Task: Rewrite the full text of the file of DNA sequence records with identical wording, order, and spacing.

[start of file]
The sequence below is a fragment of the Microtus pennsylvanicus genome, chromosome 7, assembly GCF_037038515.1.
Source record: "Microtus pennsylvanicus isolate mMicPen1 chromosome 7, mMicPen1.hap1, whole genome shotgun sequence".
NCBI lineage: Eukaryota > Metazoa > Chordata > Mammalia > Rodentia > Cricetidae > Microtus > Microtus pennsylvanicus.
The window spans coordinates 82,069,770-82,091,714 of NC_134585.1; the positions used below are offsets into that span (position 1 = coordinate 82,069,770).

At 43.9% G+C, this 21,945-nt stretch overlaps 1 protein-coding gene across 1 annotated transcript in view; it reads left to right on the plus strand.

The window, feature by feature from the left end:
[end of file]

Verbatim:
The sequence below is a fragment of the Microtus pennsylvanicus genome, chromosome 7, assembly GCF_037038515.1.
Source record: "Microtus pennsylvanicus isolate mMicPen1 chromosome 7, mMicPen1.hap1, whole genome shotgun sequence".
NCBI lineage: Eukaryota > Metazoa > Chordata > Mammalia > Rodentia > Cricetidae > Microtus > Microtus pennsylvanicus.
The window spans coordinates 82,069,770-82,091,714 of NC_134585.1; the positions used below are offsets into that span (position 1 = coordinate 82,069,770).

At 43.9% G+C, this 21,945-nt stretch overlaps 1 protein-coding gene across 1 annotated transcript in view; it reads left to right on the plus strand.

The window, feature by feature from the left end: